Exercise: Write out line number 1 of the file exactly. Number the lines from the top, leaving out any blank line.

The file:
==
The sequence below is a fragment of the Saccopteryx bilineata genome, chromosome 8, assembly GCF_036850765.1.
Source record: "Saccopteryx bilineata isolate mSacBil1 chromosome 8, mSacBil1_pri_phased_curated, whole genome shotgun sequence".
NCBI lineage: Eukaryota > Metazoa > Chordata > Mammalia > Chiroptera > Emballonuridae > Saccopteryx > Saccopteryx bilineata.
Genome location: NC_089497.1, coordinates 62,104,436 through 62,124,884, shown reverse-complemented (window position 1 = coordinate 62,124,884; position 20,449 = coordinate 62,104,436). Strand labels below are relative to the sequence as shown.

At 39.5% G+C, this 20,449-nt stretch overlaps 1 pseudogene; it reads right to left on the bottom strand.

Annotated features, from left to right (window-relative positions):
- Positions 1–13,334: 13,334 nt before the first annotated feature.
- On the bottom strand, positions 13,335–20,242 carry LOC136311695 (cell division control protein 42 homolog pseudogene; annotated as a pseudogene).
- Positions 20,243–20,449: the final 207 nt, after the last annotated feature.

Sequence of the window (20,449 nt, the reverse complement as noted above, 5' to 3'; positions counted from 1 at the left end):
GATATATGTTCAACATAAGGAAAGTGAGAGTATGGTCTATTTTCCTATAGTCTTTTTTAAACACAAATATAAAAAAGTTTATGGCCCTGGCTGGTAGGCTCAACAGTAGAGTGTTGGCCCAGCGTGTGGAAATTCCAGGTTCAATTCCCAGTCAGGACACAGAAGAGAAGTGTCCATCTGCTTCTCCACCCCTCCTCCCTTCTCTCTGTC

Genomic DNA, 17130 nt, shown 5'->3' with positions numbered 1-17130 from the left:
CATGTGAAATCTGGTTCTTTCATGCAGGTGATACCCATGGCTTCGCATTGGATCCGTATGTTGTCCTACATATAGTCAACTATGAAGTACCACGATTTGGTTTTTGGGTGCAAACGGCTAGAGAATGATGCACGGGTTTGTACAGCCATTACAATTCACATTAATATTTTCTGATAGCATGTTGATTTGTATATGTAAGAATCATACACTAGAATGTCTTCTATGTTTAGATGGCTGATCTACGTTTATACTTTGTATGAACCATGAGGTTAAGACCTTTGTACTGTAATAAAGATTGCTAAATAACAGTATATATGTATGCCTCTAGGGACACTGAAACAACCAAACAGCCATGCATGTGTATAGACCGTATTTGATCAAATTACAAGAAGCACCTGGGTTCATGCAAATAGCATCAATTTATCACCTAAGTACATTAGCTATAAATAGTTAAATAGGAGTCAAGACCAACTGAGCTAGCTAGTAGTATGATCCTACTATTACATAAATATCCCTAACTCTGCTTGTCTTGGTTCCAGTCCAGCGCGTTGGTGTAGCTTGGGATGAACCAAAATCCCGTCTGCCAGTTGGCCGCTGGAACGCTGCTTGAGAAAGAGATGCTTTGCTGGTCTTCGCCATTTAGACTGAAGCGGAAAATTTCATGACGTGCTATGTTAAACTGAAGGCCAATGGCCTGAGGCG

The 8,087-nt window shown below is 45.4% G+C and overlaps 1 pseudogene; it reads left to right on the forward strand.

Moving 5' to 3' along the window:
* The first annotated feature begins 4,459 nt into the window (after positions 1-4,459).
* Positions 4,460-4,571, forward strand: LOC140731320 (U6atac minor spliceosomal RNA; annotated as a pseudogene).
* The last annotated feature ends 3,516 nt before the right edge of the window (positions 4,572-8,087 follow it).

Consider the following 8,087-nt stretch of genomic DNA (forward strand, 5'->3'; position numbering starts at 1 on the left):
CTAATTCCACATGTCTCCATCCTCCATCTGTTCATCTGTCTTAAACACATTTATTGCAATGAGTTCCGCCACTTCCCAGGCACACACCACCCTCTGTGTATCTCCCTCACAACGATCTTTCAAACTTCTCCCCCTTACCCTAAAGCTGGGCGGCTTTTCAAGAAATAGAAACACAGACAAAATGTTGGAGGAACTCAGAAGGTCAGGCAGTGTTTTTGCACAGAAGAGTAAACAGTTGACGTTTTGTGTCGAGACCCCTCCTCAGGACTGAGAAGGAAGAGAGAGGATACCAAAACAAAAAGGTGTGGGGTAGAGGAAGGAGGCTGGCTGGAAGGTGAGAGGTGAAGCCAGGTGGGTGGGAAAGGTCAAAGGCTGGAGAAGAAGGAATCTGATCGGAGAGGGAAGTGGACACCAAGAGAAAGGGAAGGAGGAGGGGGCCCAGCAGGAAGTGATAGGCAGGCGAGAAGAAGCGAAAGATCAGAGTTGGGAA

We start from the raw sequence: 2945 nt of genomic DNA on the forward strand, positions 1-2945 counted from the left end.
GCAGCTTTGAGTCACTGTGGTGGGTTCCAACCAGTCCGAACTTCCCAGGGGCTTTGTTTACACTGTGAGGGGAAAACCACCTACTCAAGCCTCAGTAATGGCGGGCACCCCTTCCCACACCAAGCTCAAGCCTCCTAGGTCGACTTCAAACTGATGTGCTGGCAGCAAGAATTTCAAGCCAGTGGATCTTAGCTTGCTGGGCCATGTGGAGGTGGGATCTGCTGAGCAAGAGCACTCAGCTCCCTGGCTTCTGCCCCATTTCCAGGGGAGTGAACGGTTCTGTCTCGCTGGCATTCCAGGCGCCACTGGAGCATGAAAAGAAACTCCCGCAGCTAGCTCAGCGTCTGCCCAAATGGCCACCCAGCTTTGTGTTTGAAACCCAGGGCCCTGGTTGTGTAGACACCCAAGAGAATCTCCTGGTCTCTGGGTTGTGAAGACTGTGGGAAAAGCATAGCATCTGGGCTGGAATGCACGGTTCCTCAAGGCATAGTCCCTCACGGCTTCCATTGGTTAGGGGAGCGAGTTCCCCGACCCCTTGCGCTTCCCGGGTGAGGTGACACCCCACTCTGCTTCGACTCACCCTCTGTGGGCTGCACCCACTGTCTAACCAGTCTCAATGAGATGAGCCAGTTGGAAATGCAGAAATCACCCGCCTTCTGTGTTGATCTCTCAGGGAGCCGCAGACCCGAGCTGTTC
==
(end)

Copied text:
The sequence below is a fragment of the Saccopteryx bilineata genome, chromosome 8, assembly GCF_036850765.1.